Month: September, 2017
Former Pentagon Analyst Explains Why Trump Fostering Hysteria Over North Korea
| September 19, 2017 | 8:50 pm | Analysis, Donald Trump, DPRK | No comments

Former Pentagon Analyst Explains Why Trump Fostering Hysteria Over North Korea


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Former Defense Department analyst Colonel Karen Kwiatkowski says that Donald Trump and members of his administration have been deliberately fostering public hysteria over North Korea.

WASHINGTON (Sputnik) — President Donald Trump and members of his administration have been deliberately fostering public hysteria over North Korea to drown out voices opposed to any US military buildup, former Defense Department and Air Force analyst Lieutenant Colonel Karen Kwiatkowski told Sputnik.

During a speech at the UN General Assembly in New York earlier in the day, Trump said the United States would “totally destroy” North Korea if it was forced to. On Sunday, US Envoy to the UN Nikki Haley warned that the United States had “plenty” of unilateral military options to choose from to address Pyongyang’s missile tests.

“The public hysteria being promoted by the [Trump] administration… indicates to me that this is an attempt to entertain the US population through fear, and shut down or limit public dissent,” Kwiatkowski said on Tuesday.

The Defense Department and its major contractors have been alarmed at the American public’s growing opposition to massive spending and endless US military adventures and interventions around the world, Kwiatkowski pointed out.

“That we are speaking today of North Korea and its destruction by the US military reveals the driving and desperate concern of the Pentagon and its economic dependencies,” she said.

The United States has repeatedly tried to use the United States as a cover and justification for waging major wars around the world over the past nearly 70 years, Kwiatkowski recalled.

“When the US goes to war as it did in Korea in 1950, Yugoslavia in 1991, Iraq in 1990 and again in 2003, it was under the auspice or strong appearance of UN support,” she said.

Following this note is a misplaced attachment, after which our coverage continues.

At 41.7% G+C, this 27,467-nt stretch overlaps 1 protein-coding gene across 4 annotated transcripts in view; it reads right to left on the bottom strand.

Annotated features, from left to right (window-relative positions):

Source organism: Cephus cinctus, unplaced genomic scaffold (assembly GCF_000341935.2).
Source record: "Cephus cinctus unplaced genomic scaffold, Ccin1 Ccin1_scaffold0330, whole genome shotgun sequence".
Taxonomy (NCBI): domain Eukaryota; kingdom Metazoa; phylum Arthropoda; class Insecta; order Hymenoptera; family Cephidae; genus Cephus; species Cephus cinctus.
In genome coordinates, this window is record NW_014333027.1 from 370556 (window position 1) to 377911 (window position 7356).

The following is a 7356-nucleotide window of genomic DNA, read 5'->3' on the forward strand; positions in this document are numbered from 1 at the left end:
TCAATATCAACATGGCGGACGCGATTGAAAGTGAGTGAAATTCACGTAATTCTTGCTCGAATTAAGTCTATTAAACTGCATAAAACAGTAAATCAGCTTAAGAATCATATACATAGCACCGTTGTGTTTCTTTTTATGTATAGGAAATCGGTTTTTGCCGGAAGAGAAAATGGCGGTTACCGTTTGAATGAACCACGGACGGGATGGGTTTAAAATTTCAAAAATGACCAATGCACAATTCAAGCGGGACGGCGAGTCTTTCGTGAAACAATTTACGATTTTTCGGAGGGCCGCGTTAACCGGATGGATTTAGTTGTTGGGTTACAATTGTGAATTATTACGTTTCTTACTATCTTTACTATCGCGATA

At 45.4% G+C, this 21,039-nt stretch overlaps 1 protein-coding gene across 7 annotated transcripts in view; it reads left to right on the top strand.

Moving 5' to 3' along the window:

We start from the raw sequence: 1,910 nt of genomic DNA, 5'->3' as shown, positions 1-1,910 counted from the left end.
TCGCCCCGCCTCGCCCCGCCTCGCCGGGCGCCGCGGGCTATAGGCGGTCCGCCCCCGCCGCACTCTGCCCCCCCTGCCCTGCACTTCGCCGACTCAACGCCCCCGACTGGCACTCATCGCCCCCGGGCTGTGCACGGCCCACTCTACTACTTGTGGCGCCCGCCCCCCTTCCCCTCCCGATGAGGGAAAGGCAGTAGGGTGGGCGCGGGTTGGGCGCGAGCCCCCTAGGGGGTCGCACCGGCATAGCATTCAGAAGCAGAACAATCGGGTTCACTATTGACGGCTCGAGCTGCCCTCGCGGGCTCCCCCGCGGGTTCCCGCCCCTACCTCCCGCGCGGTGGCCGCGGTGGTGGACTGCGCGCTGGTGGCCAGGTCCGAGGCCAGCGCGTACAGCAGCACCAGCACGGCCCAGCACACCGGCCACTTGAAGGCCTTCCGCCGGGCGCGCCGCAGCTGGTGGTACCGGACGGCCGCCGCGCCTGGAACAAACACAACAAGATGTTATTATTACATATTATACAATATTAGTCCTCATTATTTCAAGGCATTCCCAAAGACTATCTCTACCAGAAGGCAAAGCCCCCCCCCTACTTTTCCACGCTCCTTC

Current US Ambassador to the United Nations Nikki Haley has tried to build up support for a similar war against North Korea this year, but so far she had largely failed, Kwiatkowski observed.

“Haley’s efforts at the UN have been designed to garner such support this summer, and it appears she has been less than fully successful, in part because taking a US fight to North Korea is very similar to declaring war against China and Russia,” she said.

The ploy had failed in part because Moscow and Beijing had both grown in global stature and influence in recent years, Kwiatkowski explained.

“The governments of both China and Russia not only hold UN Security Council veto power, both have asserted themselves globally, financially and militarily in the past decade,” she said.

Also, US propaganda had not been successful so far in making the case for renewed war against North Korea to the American people, Kwiatkowski added.”The domestic propaganda battle by the US Government and domestic war advocates has been largely ineffective, and does not seem to be catching fire yet,” she said.

Efforts to play up the alleged North Korean threat to the Pacific island of Guam, a US dependency had also failed, Kwiatkowski noted.

“Even the potential of a North Korean missile attack of US territory Guam, a tourist location serving a largely Asian clientele, was viewed by many residents of Guam as not much more than a schoolboy spat between two flamboyant and prone-to-exaggeration politicians,” she said.

The Korean security crisis could be finally resolved if the United Statres finally agreed sign a lasting, full peace treaty with Pyongyang as it had failed to do since 1953, Kwiatkowski stated.